Child performer safety is being put at “needless” risk due to inconsistent regulation of chaperones working in the entertainment industry, experts have warned.
Demands have been made for new, more rigorous regulations around those who supervise and look after child performers at work, amid warnings that the current situation is failing.
It follows a new campaign by union BECTU requesting an “urgent dialogue” with the theatre, film and television industries to make the approach around employment of chaperones more consistent.
At present, chaperone licences are granted by an individual’s local authority, with requirements varying from a DBS check and two references, to interviews and mandatory safeguarding training.
BECTU’s assistant national secretary Paul Evans, who has worked on a tutors and chaperones manifesto as part of the campaign, said the entertainment industry would be taking a “needless risk” around child safety by not introducing robust regulations.
He told The Stage: “There is a fear, and sometimes it is a realised fear, that children could get treated badly in the industry. This can be in any one of a number of ways – they can be not fed properly, work long hours, be picked up early and put to bed late, or not have their tuition looked after properly.
“Our big concern is that one day there might be a big scandal around this. It really doesn’t bear thinking about, but the industry needs to be able to put its hand up and say, ‘We did everything we could to make sure that it didn’t happen.'”
Nationwide uniformity in the way local authorities grant chaperone licences was needed, Evans said, “so that when parents are leaving their children in the hands of a chaperone, they know they’re being held to national standards, and it’s not just a postcode lottery”.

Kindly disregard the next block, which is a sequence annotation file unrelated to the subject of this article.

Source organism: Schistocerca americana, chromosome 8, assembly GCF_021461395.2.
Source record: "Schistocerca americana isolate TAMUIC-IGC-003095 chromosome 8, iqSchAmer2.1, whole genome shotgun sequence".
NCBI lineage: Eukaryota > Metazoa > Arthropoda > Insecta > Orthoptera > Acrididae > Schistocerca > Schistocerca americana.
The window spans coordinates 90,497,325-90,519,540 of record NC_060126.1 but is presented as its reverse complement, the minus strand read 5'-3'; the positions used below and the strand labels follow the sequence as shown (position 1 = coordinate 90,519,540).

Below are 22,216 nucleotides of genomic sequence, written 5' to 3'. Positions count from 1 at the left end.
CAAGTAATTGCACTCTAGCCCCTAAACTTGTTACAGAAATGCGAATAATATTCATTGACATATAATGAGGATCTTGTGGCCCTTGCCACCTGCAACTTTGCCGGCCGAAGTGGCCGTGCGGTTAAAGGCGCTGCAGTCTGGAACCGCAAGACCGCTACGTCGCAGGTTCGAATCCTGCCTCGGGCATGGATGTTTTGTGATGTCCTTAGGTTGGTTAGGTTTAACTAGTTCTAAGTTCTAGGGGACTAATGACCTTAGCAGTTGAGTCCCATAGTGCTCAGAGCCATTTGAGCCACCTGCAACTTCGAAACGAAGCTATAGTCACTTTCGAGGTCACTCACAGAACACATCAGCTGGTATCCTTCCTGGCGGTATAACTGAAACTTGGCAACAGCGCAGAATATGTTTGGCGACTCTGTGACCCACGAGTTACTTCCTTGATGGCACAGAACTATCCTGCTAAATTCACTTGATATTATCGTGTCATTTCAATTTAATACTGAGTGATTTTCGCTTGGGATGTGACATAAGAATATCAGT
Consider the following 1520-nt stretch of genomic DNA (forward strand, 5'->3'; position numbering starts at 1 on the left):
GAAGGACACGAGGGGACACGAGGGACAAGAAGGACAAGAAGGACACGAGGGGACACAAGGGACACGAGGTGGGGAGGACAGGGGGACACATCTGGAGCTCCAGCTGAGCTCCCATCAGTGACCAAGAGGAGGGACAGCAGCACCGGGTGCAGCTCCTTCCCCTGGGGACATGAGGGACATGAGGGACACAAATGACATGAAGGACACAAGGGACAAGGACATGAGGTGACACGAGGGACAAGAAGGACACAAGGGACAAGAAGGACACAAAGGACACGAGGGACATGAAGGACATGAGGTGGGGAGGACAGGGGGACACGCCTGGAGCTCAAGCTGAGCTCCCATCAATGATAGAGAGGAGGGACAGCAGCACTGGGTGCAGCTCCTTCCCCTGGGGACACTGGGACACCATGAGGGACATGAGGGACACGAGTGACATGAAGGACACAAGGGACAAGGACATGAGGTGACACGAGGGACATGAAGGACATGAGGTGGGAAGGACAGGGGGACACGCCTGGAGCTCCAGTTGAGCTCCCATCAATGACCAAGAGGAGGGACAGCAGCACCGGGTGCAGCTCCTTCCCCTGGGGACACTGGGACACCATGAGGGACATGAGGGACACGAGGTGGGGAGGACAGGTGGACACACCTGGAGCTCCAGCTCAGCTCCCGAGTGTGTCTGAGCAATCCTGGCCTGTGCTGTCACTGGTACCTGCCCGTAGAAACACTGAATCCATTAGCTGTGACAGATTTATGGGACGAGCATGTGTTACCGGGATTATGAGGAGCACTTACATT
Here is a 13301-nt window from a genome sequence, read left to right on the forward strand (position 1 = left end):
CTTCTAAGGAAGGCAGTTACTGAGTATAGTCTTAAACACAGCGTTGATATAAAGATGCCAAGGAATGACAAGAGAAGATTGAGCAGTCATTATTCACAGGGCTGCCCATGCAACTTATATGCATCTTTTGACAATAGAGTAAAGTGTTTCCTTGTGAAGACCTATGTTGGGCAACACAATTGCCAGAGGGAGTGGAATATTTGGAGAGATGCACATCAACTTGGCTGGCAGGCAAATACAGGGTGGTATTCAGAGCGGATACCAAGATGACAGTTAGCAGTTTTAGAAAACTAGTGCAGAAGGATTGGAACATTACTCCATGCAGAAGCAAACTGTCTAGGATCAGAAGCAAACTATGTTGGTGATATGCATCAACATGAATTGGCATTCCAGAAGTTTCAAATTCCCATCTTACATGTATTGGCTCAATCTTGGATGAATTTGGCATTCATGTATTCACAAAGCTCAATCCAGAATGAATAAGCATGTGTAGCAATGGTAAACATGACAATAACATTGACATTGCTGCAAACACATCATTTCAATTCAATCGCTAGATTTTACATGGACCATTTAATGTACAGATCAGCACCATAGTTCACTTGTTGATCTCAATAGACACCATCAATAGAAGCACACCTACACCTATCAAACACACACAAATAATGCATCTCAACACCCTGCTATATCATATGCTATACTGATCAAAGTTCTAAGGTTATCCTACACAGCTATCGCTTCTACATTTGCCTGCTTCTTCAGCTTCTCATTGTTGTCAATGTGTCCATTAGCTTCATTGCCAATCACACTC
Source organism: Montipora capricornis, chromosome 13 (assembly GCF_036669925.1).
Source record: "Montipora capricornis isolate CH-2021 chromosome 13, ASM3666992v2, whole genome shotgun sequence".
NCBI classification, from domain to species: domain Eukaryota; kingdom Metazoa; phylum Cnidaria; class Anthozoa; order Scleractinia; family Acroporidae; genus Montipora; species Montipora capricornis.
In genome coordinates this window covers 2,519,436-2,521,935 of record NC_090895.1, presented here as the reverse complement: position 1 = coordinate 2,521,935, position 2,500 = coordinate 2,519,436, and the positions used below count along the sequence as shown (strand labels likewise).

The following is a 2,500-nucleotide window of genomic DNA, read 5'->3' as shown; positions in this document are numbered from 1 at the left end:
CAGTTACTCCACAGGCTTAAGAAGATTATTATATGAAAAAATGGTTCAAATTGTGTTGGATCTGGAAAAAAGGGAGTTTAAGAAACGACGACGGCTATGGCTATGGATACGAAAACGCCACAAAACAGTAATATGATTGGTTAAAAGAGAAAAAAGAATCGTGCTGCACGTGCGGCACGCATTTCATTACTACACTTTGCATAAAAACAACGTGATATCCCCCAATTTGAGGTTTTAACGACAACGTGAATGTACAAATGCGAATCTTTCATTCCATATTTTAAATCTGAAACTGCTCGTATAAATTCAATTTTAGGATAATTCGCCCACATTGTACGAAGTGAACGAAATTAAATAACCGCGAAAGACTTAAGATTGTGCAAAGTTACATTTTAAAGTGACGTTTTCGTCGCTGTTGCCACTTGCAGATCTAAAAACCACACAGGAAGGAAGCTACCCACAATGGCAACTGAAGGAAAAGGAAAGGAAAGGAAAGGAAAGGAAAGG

Russ Russell, who has worked as a chaperone for 28 years and is currently employed on Harry Potter and the Cursed Child, said theatre was more careful than other sectors but the overall licensing system was “definitely failing”.
“There’s no consistency between councils. There are different rules and they interpret the rules differently,” Russell said, adding that he was worried councils were too stretched to do proper background checks on applicants.
“When I first started, [councils] used to come out and check on you. Now you [just] have to have two references to get a licence to look after children, but chaperones should be properly trained up and every now and again called in with the council.
“There are some chaperones I wouldn’t even let look after my dog.”
Other issues identified include the complexities of parents acting as chaperones for their own children. However, this practice does not exist in West End theatre. In 2014, the BBC also banned the arrangement.
Russell added that chaperones were required to keep their time sheets for three months in case the council wanted to check them, but he had not once been asked to present his.
Children’s casting director Jo Hawes said it was easy to obtain a chaperone licence and more training should be offered. However, she said the local authorities that grant them were under enormous pressure due to budget cuts and, as such, the quality of training was patchy.
The current system means that in some areas, individuals can become chaperones with no training and no experience of the job.
“That is really not good enough when the safeguarding of children is so vital,” she said.
BECTU’s campaign is also pushing for fairer pay for chaperones, and a more unified approach around certain areas such as overnight pay and breaks.
Hawes said there was a general feeling that the job was underpaid in theatre, and that pay levels have not risen in the way they should have over time.
Evans went on to say that the union also sought to ensure that chaperones were treated properly – as being “integral to the production” – and that there was a transparent grading system for these workers, varying from a volunteer to people with extensive child-protection qualifications.
Sebastian Brennan, from the Sylvia Young Agency, said the company worked with a small team of chaperones so had not come across issues. However, he added that inconsistencies between councils also impacted child performance licences.
“Despite the move to a standard application form in England two years ago, councils still vary in their level of staffing, in the number of days they require to process licences and, where they’ve moved to online application forms, there is no standardisation between the online systems that are used.
“Unfortunately, this lack of coordination has just led to a fragmented system which is confusing to navigate and doesn’t appear to benefit the welfare of children.”